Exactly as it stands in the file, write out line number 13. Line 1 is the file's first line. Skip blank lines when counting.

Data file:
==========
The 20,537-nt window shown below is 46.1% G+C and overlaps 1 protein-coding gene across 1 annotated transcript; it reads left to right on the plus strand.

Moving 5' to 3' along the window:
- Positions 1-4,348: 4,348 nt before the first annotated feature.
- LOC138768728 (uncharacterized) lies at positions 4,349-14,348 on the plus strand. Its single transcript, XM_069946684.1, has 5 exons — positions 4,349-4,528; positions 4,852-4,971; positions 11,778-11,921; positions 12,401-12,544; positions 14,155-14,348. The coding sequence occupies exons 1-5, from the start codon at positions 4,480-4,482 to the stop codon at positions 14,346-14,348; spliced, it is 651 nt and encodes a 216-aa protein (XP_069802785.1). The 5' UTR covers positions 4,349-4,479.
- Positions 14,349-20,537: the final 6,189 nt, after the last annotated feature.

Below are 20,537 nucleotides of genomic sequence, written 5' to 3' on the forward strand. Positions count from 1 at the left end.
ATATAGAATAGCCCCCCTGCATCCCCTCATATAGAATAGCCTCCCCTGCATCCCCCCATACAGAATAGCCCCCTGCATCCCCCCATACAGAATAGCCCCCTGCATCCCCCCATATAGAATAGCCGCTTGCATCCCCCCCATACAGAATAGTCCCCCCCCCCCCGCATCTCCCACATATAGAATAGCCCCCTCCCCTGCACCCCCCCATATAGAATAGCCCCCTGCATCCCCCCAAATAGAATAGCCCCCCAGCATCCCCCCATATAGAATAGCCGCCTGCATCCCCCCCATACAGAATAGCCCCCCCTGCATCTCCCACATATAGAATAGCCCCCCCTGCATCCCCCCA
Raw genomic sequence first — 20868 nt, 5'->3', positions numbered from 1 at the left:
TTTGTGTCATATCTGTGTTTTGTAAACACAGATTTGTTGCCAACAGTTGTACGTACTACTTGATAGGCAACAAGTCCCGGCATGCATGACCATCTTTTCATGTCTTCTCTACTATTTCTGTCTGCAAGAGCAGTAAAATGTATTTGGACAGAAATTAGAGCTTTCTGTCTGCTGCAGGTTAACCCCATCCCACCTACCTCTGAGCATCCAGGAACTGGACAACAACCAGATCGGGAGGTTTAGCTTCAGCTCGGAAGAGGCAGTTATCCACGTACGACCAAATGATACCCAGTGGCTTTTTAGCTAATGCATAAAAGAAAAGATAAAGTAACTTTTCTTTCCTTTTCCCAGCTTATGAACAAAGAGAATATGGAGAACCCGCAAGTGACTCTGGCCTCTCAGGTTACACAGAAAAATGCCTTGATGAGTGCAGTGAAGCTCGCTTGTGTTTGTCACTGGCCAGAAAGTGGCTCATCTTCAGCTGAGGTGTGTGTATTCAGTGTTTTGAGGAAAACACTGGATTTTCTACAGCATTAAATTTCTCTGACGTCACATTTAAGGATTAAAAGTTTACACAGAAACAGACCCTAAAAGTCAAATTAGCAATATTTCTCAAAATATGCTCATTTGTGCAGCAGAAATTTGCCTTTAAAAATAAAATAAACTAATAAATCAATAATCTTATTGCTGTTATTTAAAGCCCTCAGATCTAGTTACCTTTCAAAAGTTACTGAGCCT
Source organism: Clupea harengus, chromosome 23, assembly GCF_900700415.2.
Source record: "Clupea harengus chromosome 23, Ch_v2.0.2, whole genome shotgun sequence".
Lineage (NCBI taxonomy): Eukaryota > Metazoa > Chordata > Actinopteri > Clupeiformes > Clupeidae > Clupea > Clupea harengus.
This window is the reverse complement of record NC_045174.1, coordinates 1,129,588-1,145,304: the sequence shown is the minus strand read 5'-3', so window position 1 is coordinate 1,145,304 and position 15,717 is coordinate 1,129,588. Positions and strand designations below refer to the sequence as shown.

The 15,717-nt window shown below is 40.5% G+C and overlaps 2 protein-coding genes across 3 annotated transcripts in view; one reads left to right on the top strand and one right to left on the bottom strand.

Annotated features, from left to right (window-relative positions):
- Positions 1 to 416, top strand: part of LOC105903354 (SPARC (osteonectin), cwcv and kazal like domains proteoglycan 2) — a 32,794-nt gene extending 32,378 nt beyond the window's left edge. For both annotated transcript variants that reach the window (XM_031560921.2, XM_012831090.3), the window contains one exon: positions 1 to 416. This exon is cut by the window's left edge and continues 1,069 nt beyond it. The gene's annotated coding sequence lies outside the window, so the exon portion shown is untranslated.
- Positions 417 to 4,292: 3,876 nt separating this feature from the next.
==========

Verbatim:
This window is the reverse complement of record NC_045174.1, coordinates 1,129,588-1,145,304: the sequence shown is the minus strand read 5'-3', so window position 1 is coordinate 1,145,304 and position 15,717 is coordinate 1,129,588. Positions and strand designations below refer to the sequence as shown.